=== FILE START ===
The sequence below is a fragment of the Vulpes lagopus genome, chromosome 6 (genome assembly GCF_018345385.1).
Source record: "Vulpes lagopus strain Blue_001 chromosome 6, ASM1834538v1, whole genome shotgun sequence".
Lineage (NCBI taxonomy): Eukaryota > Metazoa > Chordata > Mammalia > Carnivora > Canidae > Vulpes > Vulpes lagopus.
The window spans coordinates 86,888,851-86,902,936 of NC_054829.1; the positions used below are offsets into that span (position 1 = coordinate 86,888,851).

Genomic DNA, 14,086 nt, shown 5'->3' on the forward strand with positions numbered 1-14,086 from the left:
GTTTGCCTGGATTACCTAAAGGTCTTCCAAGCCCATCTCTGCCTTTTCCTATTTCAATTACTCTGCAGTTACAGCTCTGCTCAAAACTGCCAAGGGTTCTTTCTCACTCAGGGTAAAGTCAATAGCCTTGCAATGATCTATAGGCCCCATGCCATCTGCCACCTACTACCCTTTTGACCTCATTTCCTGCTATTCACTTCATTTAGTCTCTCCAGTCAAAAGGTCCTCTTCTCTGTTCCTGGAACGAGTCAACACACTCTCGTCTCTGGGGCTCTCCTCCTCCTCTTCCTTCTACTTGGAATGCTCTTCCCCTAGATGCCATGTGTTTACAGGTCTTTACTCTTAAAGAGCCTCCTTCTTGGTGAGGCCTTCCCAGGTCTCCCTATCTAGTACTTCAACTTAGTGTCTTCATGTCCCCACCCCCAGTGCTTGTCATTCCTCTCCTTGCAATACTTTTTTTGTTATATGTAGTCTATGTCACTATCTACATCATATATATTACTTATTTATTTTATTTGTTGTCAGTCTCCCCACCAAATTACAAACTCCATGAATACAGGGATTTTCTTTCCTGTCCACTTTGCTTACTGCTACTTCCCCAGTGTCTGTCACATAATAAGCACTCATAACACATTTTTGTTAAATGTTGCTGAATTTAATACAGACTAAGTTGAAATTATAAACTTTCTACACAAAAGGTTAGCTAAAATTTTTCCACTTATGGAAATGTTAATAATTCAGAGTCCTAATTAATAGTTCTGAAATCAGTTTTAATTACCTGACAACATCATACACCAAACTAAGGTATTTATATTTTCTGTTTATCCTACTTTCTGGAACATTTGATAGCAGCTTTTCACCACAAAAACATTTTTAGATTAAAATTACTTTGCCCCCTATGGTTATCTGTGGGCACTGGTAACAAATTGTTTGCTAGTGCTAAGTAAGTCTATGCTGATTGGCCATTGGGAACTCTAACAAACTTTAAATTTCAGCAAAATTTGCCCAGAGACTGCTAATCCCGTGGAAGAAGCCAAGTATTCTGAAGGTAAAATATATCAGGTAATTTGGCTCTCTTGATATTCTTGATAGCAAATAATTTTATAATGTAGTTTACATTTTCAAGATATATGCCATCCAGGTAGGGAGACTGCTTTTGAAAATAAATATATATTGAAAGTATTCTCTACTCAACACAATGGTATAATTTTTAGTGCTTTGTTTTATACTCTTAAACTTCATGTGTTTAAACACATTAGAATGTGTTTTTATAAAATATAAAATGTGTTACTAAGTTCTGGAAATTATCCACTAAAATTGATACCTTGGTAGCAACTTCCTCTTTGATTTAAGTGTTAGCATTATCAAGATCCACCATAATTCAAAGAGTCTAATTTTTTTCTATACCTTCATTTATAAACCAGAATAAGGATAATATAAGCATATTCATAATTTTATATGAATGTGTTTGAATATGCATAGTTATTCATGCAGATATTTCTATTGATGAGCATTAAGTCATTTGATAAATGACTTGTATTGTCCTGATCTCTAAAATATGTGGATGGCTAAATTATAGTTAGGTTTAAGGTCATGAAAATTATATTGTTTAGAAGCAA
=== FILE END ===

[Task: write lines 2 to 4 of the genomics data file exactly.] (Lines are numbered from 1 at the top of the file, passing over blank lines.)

Source record: "Vulpes lagopus strain Blue_001 chromosome 6, ASM1834538v1, whole genome shotgun sequence".
Lineage (NCBI taxonomy): Eukaryota > Metazoa > Chordata > Mammalia > Carnivora > Canidae > Vulpes > Vulpes lagopus.
The window spans coordinates 86,888,851-86,902,936 of NC_054829.1; the positions used below are offsets into that span (position 1 = coordinate 86,888,851).